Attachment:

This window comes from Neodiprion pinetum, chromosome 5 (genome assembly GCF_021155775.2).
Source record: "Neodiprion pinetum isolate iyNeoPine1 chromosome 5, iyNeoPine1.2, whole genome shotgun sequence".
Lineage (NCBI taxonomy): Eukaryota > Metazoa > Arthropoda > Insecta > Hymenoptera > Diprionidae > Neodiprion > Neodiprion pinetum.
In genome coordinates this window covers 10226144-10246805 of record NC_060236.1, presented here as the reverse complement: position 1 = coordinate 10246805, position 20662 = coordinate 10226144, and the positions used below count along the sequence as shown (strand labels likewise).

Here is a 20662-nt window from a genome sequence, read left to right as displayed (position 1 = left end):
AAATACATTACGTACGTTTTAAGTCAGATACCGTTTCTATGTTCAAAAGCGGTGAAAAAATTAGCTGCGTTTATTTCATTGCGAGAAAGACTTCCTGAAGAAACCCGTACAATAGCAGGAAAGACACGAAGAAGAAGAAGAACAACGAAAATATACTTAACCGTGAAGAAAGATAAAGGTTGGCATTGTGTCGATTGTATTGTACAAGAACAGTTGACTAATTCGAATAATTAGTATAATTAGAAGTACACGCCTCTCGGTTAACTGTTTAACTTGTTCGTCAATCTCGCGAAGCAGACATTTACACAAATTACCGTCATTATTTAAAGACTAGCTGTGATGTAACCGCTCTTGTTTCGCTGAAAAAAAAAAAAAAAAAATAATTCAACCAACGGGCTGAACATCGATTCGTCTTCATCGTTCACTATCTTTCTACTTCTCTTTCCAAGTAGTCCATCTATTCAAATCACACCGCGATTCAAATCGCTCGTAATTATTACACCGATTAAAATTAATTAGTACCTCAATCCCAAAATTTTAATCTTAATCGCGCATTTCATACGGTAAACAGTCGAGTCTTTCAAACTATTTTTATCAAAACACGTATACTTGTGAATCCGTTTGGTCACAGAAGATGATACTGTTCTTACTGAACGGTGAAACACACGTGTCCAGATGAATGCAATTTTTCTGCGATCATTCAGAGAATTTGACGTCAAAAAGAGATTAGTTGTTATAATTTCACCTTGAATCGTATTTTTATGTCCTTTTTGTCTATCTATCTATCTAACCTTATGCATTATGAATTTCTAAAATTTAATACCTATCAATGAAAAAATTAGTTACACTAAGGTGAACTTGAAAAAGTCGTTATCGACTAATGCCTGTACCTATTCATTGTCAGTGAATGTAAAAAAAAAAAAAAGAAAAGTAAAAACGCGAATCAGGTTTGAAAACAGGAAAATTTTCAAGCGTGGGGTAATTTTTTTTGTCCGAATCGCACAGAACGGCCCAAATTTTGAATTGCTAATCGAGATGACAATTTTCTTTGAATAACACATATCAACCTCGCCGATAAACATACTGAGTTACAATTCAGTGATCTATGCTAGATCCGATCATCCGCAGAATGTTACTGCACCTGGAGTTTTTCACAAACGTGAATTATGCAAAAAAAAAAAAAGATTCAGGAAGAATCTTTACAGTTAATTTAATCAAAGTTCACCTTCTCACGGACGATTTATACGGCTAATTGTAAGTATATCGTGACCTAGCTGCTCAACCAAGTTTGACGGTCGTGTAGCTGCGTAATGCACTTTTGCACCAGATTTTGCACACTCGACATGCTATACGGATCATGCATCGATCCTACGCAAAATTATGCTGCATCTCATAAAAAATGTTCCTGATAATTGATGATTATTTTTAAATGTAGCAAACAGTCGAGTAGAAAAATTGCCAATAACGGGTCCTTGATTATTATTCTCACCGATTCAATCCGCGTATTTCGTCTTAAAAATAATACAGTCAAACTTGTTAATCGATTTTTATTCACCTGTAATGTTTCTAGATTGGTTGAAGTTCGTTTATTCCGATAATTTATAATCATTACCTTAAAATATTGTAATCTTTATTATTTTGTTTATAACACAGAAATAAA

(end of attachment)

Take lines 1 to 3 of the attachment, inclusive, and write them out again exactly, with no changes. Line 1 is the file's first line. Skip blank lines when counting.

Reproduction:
This window comes from Neodiprion pinetum, chromosome 5 (genome assembly GCF_021155775.2).
Source record: "Neodiprion pinetum isolate iyNeoPine1 chromosome 5, iyNeoPine1.2, whole genome shotgun sequence".
Lineage (NCBI taxonomy): Eukaryota > Metazoa > Arthropoda > Insecta > Hymenoptera > Diprionidae > Neodiprion > Neodiprion pinetum.